"These are enduring injustices that must be corrected."
It has been six years now.
November 8, 2013—the strongest typhoon in recorded human history struck our home region of Leyte and Samar, resulting in an unprecedented loss of lives and property. The largest post-disaster rehabilitation effort in the country ensued.
But typhoon Yolanda is far from being a faint memory.
Behind the newly-built infrastructure and shelters, despite the upsurge in business and the economy, the scars from the tragedy that Yolanda was to the people of Eastern Visayas remain.
It is often said that every person from Tacloban and the other municipalities affected by the typhoon has his or her own Yolanda story. For many, it is a tale of pain and loss. For others, it is a story of hope and resilience. However the stories ended, the stories echoed loud enough to catch the attention of the entire world. They listened, and they came to our side in our hour of greatest need.
It even touched Pope Francis and moved him to visit Tacloban, less than two years after the typhoon happened.
So much has been accomplished, but so much more needs to be done.
Three things require our urgent action, taking into account the lessons learned from typhoon Yolanda.
First is the long-overdue creation of the Department of Disaster Resilience as the government’s primary disaster management agency. This shall integrate and define what needs to be done in the face of natural disasters, where it needs to be done, based on what standards, how it should be done and how well it should be done.
The present set-up under the National Disaster Risk Reduction and Management Council where authority is shared, responsibility is dispersed and resources are scattered, renders it difficult to operate an appropriate and immediate response, thus delaying critical disaster response and recovery.
It comes no surprise therefore that one of the strongest advocates for the creation of the Department of Disaster Resilience is party-list representative Yedda Marie K. Romualdez. During her first term in the Seventeenth Congress representing the First District of Leyte, she already filed the said bill which was passed by the House of Representatives on third reading. However, the Senate failed to pass its counterpart version. Given her first-hand experience during typhoon Yolanda, Rep. Romualdez knows that the country account afford to have a focal disaster organization that only has coordinative functions and the urgent need to upgrade the disaster response capabilities of the government, given its year-round exposure to natural disasters. This is why on her second term, now representing the party-list organization Tingog Sinirangan, and with the support of House Majority Leader Ferdinand Martin G. Romualdez, she has refiled once more the Disaster Resilience Bill, which has been identified to be part of the priority legislative agenda of the Duterte administration.
Second is the need to have a comprehensive review of the post-Yolanda rehabilitation. So many lessons have been learned from the response and recovery efforts that need to be documented and best practices that must be institutionalized. Knowing what went well and what needs to be done better can serve as a benchmark for similar post-disaster efforts in the future. In the same way, it is important to ensure accountability among disaster rehabilitation stakeholders. Those who failed to carry out their duties at the time not only when the situation called for it, but more so because lives were at stake, must face the consequences of their actions.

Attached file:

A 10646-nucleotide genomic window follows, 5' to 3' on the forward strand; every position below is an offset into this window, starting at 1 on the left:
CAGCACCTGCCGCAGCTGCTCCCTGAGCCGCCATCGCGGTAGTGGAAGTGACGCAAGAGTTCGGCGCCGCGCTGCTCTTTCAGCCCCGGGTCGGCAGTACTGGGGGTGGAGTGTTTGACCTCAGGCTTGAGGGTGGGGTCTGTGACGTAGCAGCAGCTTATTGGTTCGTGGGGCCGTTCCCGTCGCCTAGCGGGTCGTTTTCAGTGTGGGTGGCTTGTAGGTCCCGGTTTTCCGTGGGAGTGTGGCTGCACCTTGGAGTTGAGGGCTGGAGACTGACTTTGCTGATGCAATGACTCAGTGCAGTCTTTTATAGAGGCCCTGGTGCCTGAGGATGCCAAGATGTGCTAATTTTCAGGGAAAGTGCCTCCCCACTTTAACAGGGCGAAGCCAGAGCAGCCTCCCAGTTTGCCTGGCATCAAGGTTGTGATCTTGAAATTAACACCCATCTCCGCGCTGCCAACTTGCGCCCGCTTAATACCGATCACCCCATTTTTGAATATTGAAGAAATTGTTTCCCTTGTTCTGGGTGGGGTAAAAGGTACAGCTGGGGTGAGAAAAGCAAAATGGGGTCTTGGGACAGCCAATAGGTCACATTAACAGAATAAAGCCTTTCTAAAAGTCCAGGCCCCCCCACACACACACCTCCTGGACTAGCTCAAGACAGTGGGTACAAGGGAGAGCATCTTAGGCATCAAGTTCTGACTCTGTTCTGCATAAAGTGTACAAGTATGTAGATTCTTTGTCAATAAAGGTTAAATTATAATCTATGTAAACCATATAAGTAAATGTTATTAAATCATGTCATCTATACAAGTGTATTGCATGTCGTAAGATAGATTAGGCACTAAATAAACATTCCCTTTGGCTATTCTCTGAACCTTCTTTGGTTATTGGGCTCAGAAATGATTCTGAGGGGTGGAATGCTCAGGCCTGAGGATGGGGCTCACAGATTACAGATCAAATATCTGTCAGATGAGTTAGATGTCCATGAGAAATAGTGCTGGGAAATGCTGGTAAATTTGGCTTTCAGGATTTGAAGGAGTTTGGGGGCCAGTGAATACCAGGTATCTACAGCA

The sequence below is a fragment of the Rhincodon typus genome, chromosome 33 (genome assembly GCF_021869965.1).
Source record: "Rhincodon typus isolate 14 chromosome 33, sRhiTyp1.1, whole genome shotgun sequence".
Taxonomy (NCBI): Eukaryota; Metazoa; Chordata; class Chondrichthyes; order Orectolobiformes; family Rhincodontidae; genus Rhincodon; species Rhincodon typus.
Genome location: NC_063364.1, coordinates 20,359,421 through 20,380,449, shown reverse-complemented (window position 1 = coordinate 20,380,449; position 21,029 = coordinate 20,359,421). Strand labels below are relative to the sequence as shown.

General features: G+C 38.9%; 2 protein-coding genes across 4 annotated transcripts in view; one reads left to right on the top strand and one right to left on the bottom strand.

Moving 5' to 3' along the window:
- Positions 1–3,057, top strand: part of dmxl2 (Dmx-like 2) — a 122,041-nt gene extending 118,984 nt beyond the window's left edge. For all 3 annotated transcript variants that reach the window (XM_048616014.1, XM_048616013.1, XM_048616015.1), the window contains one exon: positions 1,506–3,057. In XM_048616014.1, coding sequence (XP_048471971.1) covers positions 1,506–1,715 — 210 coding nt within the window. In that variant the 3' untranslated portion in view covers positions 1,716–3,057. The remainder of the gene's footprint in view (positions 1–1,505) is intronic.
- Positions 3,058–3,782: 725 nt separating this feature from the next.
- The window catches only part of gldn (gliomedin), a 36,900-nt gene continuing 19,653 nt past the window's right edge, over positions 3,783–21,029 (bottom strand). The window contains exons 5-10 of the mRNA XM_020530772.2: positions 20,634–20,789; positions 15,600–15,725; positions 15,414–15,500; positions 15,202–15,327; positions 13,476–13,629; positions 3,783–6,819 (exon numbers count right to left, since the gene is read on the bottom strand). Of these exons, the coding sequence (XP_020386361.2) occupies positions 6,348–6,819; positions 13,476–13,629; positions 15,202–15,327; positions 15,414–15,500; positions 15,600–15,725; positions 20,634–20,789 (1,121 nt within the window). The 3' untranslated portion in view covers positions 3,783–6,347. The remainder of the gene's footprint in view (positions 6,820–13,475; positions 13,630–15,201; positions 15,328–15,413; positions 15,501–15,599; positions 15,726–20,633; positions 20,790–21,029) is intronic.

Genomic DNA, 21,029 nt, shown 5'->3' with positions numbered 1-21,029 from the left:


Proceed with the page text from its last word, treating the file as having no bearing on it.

A specific case in point is the yet-to-be-completed Yolanda housing projects in Tacloban. A year before the recent elections, investigations in both the House and the Senate were undertaken to examine alleged anomalies in the housing projects such as illegal subcontracting, sub-standard building materials and even the construction of such housing units in hazardous areas. Hearings were conducted, and resource persons were invited. In fact, a draft report based on the findings in the Senate investigations was prepared, confirming the anomalies in the implementation of the projects and implicating several building contractors, a number of them even linked with politicians. But such committee report was never officially released. Cases against erring officials and contractors were never filed. The injustice done to the residents who are supposed to be relocated to these housing projects continues to this day.
Third is a matter that is seldom raised, but which in my mind requires urgent attention. That is the need to officially account for all the lives lost during and immediately after the typhoon. The official government counts stopped at more than 6,000 casualties. But those who are from Tacloban and neighboring towns know that the figure is way higher, allegedly even double that number. No effort has been officially made to identify once and for all those who died, or at the very least, those who are missing, and by now must be presumed to be dead.
The failure to fully account for those who died because of typhoon Yolanda is an enduring injustice that must be corrected. We cannot let it be that the number of those who died or are missing is a matter that we continue to avoid, or simply leave it at that. Only once each and every dead or missing person is duly identified and the total death toll is factually established, then can we truly say that justice has been served.
Six years have passed, and I pray that these three things won’t have to wait for the seventh, become they come to fulfillment.
May the souls of those who died during typhoon Haiyan, through the mercy of God, rest in peace!